• Warneck, Peter and Hanns von Weyssenhoff Zum 100. Geburtstag von Wilhelm Groth, Bunsen-Magazin Volume 6, Number 2, 36-37 (2004)


  1. ^ a b c d e Hentschel and Hentschel, 1996, Appendix F; see the entry for Groth.
  2. ^ The title of Wilhelm Groth’s thesis for his doctorate is: Eine neue Methode zur Bestimmung des elektromechanischen Äquivalents, as cited in Warneck and von Weyssenhoff, 2004, 36.
  3. ^ Walker, 1993, 196.
  4. ^ Horst Kant Werner Heisenberg and the German Uranium Project / Otto Hahn and the Declarations of Mainau and Göttingen, Preprint 203 (Max-Planck Institut für Wissenschaftsgeschichte, 2002) footnote #8 on p. 3.
  5. ^ Hentschel and Hentschel, 1996, 363-364 and Appendix F; see the entries for Esau, Harteck and Joos. See also the entry for the KWIP in Appendix A and the entry for the HWA in Appendix B.
  6. ^ a b Macrakis, 1993, 164-169.
  7. ^ a b Jagdish Mehra and Helmut Rechenberg The Historical Development of Quantum Theory. Volume 6. The Completion of Quantum Mechanics 1926-1941. Part 2. The Conceptual Completion and Extension of Quantum Mechanics 1932-1941. Epilogue: Aspects of the Further Development of Quantum Theory 1942-1999. (Springer, 2001), pp. 1011-1011.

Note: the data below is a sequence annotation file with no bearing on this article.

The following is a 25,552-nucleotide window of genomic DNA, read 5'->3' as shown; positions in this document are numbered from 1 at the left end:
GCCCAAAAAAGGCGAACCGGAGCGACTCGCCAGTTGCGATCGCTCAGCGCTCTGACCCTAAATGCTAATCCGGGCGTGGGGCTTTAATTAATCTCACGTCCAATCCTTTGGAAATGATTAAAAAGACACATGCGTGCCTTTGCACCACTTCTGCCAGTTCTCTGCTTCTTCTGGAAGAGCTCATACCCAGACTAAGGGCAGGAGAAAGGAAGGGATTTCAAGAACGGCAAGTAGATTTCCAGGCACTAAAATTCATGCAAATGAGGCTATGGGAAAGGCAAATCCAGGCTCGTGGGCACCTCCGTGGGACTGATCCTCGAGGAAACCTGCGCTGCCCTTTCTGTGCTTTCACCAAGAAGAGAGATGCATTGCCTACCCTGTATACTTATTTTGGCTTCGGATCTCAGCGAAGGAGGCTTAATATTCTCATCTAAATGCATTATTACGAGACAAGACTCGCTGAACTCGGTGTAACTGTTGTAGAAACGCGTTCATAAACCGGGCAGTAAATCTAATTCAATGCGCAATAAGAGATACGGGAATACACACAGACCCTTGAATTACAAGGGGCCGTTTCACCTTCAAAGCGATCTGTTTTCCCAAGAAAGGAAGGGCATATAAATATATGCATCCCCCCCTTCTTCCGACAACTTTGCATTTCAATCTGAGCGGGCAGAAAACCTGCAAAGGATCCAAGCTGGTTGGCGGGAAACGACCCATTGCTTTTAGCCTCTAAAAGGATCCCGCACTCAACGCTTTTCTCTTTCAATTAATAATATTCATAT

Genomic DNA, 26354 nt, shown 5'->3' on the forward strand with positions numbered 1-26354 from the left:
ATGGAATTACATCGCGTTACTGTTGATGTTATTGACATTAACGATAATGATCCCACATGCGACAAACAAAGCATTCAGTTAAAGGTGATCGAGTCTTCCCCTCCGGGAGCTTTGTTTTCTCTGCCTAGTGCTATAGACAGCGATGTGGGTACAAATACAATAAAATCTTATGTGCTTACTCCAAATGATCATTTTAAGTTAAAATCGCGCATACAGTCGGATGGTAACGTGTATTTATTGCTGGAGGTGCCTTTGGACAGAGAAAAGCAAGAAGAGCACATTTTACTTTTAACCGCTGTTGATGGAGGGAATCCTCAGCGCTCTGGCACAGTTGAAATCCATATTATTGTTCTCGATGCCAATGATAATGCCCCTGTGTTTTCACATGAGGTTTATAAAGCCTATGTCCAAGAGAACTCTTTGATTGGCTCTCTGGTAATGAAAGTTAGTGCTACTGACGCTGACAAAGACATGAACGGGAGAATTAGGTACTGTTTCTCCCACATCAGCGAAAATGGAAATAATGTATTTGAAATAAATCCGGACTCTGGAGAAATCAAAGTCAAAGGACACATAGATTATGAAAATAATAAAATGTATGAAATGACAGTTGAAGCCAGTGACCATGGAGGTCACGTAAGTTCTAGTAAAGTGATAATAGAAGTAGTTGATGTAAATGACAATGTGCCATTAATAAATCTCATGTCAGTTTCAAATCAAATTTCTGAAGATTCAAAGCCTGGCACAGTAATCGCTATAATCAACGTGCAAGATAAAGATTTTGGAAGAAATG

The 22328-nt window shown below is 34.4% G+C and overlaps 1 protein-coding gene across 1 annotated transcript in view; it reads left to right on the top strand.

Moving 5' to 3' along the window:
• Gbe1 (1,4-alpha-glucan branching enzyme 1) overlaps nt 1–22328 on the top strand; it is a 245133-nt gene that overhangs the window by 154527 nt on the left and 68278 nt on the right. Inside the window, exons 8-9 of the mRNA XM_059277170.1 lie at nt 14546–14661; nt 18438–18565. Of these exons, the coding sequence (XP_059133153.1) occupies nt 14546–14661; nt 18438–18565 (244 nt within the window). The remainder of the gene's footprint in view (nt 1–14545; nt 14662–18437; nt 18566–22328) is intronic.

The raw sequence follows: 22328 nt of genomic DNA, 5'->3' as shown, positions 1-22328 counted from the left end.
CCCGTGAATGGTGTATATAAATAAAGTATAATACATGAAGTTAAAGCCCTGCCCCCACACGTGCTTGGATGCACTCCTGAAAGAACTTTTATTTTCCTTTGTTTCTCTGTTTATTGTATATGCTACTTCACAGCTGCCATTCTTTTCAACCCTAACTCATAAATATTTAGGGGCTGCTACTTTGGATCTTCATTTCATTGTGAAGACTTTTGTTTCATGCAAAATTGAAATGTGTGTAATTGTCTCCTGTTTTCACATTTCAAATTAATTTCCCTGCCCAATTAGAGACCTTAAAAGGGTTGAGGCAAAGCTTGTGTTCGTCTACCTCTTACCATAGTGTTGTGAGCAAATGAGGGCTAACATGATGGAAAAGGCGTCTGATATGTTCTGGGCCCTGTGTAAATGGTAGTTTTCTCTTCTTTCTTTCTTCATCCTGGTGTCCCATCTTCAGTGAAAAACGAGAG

8. ^ Walker, 1993, 17-18.
  9. ^ Hentschel and Hentschel, 1996, 363-364 and Appendix F; see the entries for Diebner and Döpel. See also the entry for the KWIP in Appendix A and the entry for the HWA in Appendix B.
  10. ^ Wilhelm Groth Stand der Arbeiten zur Herstellung einer Ultrazentrifuge G-82 (14 December 1941)
  11. ^ Walker, 1993, 33, 82, 148.
  12. ^ T Force, The Race for Nazi War Secrets, 1945 by Sean Longden. Published by Constable & Robinson, September 2009
  13. ^ Warneck and von Weyssenhoff, 2004, 36-37.
  14. ^ a b Warneck and von Weyssenhoff, 2004, 37.
  15. ^ Norman Gall Atoms for Brazil, dangers for all. Published jointly by Foreign Policy (23) and Bulletin of the Atomic Scientists (June 1976).
  16. ^ Jean Krasno Non-proliferation: Brazil's secret nuclear program, ORBIS, Summer, 1994.
  17. ^ WMD Insights – July/August 2006: Brazilian Nuclear Debate Highlights Parallels and Contrasts with Iran.
  18. ^ Hentschel and Hentschel, 1996, Appendix E; see the entry for Kernphysikalische Forschungsberichte.
  19. ^ Walker, 1993, 268-274.
  20. ^ Präparat 38, 38-Oxyd, and 38 were the cover names for uranium oxide; see Deutsches Museum.